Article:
A challenging year, like the one Twinleaf Management Small Cap Value portfolio had in 2014, provides an opportune time to self-reflect.
Here’s what we’ve been thinking about as we enter 2015:
Portfolio volatility is to be expected in small cap investing. Several factors contribute here, including that small companies typically have shorter operating histories, smaller revenue bases, fewer customers, weaker management and less profitability than larger companies.
This doesn’t necessarily mean that investors should avoid small caps, but it does mean that they should choose companies carefully and consider the downside.
High levels of volatility is an indication that stocks are mispriced, one way or another. Mispriced stocks create investment opportunities.
Multi-year investment horizons are advised. Small cap investing in the public markets has some similarities with private equity investing, including the need for longer horizons.
Private equity typically requires a 7-10 year lock-up of invested capital. Small cap horizons aren’t that onerous but 2-3 years is a suggested minimum.
Returns are not linear in small cap investing. It is not unusual to see portfolio performance that is outside the bands of common benchmark indexes. This, of course, is the definition of volatility and leads us to our next point.
Small cap investing may not be highly correlated to other asset classes, including large-cap stocks.
Volatility and non-linear returns suggest that asset allocations for small cap investing should be small, perhaps a single digit percentage of one’s investable assets. But ignoring small caps completely as an asset class may be a mistake.
Be quicker to take profits on stocks that run up sharply, even if the stock is a core, long-term holding. Often that same stock can be repurchased at a lower price when the short-term excitement wears off. We missed excellent, but fleeting, opportunities to sell certain stocks in 2014.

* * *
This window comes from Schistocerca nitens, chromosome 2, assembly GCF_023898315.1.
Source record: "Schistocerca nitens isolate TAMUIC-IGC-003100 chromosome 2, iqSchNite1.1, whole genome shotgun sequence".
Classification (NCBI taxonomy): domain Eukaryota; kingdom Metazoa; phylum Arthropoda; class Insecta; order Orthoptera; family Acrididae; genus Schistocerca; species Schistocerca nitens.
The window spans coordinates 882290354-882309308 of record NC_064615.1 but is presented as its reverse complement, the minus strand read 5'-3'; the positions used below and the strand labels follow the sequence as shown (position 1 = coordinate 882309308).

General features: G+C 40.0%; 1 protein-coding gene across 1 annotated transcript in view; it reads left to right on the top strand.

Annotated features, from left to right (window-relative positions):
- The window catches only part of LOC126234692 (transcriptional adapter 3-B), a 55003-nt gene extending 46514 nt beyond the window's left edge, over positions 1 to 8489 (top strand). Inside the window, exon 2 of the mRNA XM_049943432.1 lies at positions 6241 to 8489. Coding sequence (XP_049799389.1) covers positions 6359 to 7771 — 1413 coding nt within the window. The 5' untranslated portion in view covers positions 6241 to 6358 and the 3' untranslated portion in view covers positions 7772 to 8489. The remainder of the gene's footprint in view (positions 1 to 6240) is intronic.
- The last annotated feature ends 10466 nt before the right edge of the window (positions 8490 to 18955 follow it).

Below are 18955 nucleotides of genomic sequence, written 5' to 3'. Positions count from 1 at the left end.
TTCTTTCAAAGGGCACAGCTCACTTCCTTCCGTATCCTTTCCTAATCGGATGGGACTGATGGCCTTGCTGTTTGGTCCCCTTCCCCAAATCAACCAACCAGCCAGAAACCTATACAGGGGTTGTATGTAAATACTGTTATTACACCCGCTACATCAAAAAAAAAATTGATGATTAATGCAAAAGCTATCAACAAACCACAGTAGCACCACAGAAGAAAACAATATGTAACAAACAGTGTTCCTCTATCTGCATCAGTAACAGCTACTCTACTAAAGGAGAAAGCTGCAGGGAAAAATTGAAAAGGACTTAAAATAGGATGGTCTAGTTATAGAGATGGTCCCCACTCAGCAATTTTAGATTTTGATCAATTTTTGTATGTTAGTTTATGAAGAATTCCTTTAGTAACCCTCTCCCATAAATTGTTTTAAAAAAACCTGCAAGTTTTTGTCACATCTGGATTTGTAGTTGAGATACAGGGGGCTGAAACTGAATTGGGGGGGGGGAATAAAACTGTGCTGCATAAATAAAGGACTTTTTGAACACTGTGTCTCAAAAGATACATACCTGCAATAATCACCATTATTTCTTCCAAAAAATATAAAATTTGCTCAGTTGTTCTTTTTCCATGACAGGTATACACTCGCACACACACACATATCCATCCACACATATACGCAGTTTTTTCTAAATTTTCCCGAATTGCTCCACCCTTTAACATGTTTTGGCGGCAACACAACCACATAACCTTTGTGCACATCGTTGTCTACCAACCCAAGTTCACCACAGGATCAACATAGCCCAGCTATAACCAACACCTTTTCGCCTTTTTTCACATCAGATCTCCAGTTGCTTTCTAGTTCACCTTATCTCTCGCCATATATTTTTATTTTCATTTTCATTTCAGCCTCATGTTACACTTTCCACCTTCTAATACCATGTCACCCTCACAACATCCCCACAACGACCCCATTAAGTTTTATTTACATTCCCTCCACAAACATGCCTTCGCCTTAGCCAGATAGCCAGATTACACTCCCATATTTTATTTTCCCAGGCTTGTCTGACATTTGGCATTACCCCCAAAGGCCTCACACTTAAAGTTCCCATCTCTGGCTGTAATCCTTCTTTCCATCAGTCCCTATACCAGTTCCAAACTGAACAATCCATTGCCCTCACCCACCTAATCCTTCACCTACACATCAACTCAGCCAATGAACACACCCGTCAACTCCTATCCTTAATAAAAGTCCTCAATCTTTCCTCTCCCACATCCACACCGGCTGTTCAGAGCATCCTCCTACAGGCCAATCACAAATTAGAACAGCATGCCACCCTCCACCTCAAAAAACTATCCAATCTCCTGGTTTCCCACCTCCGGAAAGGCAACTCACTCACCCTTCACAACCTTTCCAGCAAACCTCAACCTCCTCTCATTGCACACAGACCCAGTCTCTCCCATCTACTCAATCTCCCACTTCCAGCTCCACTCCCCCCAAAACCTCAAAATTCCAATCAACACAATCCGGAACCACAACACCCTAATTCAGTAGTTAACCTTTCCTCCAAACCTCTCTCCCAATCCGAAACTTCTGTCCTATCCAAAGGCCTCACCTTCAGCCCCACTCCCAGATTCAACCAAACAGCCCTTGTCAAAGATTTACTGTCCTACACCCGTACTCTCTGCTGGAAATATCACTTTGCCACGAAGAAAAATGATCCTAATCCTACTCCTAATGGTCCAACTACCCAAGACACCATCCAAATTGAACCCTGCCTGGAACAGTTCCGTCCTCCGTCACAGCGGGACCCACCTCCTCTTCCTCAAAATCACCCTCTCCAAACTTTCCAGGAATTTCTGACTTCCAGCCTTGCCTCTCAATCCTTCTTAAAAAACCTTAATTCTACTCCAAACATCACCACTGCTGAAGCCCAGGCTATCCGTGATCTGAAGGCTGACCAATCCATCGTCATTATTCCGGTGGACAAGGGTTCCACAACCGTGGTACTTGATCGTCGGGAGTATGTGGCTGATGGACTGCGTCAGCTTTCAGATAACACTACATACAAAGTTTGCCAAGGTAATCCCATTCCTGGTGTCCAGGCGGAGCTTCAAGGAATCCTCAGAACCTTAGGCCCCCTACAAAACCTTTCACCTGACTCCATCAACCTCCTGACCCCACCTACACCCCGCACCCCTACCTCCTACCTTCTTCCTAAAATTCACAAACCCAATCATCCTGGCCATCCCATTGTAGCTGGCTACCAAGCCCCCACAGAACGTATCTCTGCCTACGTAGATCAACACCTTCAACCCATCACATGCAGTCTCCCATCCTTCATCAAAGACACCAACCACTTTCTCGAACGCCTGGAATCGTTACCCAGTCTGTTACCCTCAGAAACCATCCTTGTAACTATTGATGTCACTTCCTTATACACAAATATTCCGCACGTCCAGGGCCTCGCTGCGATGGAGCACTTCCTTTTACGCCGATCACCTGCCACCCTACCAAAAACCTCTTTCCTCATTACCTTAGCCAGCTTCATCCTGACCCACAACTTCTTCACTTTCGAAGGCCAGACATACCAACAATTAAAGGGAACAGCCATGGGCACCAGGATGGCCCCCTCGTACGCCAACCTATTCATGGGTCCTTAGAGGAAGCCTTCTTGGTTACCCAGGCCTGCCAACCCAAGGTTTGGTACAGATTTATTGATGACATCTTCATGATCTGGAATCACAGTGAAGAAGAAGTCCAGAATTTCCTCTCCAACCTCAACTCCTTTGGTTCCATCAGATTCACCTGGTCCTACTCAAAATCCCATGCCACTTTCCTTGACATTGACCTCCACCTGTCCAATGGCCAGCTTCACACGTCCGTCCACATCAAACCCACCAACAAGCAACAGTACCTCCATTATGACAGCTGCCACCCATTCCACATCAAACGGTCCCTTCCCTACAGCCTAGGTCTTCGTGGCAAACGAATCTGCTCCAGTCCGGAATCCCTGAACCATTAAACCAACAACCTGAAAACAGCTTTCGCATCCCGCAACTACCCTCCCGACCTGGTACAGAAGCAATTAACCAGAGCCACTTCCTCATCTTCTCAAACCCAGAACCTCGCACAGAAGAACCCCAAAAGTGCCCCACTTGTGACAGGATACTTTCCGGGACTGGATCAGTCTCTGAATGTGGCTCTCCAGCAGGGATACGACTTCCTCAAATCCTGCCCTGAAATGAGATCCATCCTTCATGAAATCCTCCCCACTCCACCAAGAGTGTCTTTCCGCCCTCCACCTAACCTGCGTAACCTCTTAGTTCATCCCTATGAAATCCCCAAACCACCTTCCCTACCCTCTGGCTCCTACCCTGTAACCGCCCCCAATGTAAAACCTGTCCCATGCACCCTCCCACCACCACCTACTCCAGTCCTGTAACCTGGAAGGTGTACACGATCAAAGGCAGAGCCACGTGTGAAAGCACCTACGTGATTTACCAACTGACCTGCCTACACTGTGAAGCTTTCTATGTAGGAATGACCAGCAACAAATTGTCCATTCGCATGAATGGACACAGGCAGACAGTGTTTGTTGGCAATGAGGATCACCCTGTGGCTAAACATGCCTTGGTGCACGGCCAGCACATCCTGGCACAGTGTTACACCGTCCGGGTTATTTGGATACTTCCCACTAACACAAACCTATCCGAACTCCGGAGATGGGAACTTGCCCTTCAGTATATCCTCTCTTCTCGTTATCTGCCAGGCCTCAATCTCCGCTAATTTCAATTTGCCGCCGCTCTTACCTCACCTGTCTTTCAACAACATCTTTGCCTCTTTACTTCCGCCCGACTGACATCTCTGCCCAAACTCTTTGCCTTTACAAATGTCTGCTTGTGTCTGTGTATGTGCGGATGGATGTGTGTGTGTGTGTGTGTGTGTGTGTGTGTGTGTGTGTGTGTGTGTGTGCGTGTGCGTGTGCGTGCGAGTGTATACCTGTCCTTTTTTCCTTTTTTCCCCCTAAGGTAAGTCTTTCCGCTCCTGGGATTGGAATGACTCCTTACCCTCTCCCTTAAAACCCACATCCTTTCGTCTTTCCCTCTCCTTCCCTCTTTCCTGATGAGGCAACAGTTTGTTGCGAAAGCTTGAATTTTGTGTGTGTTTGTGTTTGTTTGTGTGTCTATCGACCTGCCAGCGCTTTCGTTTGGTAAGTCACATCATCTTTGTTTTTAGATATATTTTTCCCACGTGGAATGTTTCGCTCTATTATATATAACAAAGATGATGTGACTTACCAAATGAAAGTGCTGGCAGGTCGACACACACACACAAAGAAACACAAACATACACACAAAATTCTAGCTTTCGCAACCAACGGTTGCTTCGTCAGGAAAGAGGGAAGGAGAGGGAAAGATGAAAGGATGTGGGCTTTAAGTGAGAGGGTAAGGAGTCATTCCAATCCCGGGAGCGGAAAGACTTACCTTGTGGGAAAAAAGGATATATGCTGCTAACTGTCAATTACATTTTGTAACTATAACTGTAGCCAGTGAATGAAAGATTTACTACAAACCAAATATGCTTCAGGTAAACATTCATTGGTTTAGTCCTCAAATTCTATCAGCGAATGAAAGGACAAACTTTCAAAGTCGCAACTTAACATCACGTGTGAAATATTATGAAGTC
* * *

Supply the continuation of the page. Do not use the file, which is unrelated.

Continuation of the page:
Use care in sizing positions in illiquid stocks as it may take an M&A event to completely exit.
Concentrated portfolios can magnify investment performance. By design, Twinleaf client portfolios only hold 8-12 names, which works well at times and not so well at other times.
For multiple reasons, we believe that the concentrated portfolio approach delivers long-term results but it can be non-linear and volatile in the short term.
M&A takeouts can be a key point of differentiation in small cap investing. Small cap companies are statistically more likely to be purchased than large ones and takeout premiums can be higher (perhaps to account for that volatility and market mispricing).
None of our Twinleaf portfolio companies was purchased in 2014, a disappointing and surprising development that isn’t likely to continue forever.
Investing in powerful, secular trends can take time to show results. A core investment theme around which our Twinleaf client portfolios are built is that media content consumption and advertising dollars are migrating quickly to digital (from conventional media), on-demand (from linear), apps (from browser-based content) and to the second and third screens (from TVs and computers).
This theme did not yield investment results in 2014 for Twinleaf portfolios, but we believe that it will in time.
Photo Credit: Blatant World via Flickr Creative Commons
DISCLAIMER: The reader should not assume that any investments identified were or will be profitable or that any investment recommendations or investment decisions we make in the future will be profitable. Past performance is no guarantee of future results.